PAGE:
The old is changing, the new is not yet there. Learning in the phase of not-knowing is the route to move forward, when everything is still possible. Anthropologists call this phase ‘liminality’, being betwixt and between the old and a new. In this phase the learning happens, so getting comfortable with this insecurity is essential to innovate. There’s a lot to learn from anthropology on how to navigate this phase of not-knowing and growing.
To innovate one needs to understand how people make sense of their world, how they perceive products, services, and what emotions and relationships they foster. Wouldn’t it help to truly understand the people you’re innovating for? To understand the way they act instead of how they say they act? To understand the impact of being online and connected in ever more areas of our lives? To move from big data to thick data? Understanding people from an inside perspective. Seeing the patterns. Not talking about the lives of people but participating within them.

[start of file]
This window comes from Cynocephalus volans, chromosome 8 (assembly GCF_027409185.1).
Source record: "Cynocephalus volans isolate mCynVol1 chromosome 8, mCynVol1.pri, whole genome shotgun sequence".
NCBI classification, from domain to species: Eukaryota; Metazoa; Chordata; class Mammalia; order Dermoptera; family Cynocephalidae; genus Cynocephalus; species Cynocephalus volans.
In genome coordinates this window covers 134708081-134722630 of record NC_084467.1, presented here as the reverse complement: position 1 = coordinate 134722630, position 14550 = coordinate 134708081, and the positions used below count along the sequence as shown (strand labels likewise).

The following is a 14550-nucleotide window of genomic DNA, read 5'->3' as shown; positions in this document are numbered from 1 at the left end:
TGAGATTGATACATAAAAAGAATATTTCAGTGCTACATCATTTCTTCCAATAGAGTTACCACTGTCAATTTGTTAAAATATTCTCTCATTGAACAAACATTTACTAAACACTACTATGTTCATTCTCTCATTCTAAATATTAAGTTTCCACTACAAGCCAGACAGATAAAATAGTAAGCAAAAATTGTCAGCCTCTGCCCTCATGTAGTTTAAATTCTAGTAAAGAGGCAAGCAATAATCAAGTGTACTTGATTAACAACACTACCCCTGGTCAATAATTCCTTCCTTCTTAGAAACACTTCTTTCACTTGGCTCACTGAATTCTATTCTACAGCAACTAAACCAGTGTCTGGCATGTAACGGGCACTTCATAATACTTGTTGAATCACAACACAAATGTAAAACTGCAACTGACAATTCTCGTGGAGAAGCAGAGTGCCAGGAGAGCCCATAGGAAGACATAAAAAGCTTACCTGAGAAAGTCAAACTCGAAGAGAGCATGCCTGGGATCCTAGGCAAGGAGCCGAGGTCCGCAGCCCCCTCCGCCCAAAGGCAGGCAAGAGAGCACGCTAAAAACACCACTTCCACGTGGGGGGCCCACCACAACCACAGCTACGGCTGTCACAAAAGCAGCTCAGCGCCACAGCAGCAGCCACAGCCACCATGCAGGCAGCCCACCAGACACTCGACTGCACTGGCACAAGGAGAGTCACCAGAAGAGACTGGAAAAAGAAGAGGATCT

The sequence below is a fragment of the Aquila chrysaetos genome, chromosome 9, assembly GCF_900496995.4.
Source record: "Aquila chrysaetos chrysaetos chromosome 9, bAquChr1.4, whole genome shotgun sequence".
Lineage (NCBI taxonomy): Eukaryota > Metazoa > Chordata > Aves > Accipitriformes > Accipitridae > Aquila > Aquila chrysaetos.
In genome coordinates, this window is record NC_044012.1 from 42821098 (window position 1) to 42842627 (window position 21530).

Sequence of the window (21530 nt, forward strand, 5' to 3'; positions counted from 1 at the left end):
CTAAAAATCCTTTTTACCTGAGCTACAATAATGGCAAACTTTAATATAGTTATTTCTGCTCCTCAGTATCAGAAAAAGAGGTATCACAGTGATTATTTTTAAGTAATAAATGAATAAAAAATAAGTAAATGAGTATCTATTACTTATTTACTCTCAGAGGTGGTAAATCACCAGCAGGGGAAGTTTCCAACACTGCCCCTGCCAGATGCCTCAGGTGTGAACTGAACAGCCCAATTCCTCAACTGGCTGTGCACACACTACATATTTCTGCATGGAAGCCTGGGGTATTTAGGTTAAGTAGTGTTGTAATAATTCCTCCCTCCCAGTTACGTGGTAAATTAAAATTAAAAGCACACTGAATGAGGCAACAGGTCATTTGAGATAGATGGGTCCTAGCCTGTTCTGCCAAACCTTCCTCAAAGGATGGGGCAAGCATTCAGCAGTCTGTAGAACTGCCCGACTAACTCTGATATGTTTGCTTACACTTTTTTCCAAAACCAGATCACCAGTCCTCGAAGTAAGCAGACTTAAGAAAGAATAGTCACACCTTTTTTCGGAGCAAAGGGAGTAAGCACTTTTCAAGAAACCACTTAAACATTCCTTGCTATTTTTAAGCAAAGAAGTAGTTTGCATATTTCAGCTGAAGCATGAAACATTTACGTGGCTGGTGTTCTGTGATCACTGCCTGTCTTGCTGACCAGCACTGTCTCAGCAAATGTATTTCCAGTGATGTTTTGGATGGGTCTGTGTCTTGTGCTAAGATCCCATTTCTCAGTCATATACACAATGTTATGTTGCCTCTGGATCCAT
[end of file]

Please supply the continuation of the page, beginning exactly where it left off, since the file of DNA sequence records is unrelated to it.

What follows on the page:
Innovation is about making a difference. Literally. Building a new reality. The challenge for organizations is how to build an inviting environment for innovation. How to build a culture that fosters innovation, to discover new ways of thinking? It is about creating an environment where many different ideas, perspectives and initiatives can thrive. The field of anthropology has made the field of difference and diversity it’s own and to make help your organization build a culture of innovation, there’s a lot to learn from anthropologists.
Innovation is about challenging your own assumptions, testing, learning and adjusting your plans. Not working from project plans and developing ivory tower solutions but finding answers based on real-world conversations and insights stemming from real people. Learning on the go and testing your assumptions continuously, not with quantitative big data, but with qualitative thick data and deep understanding.
Innovation is about people.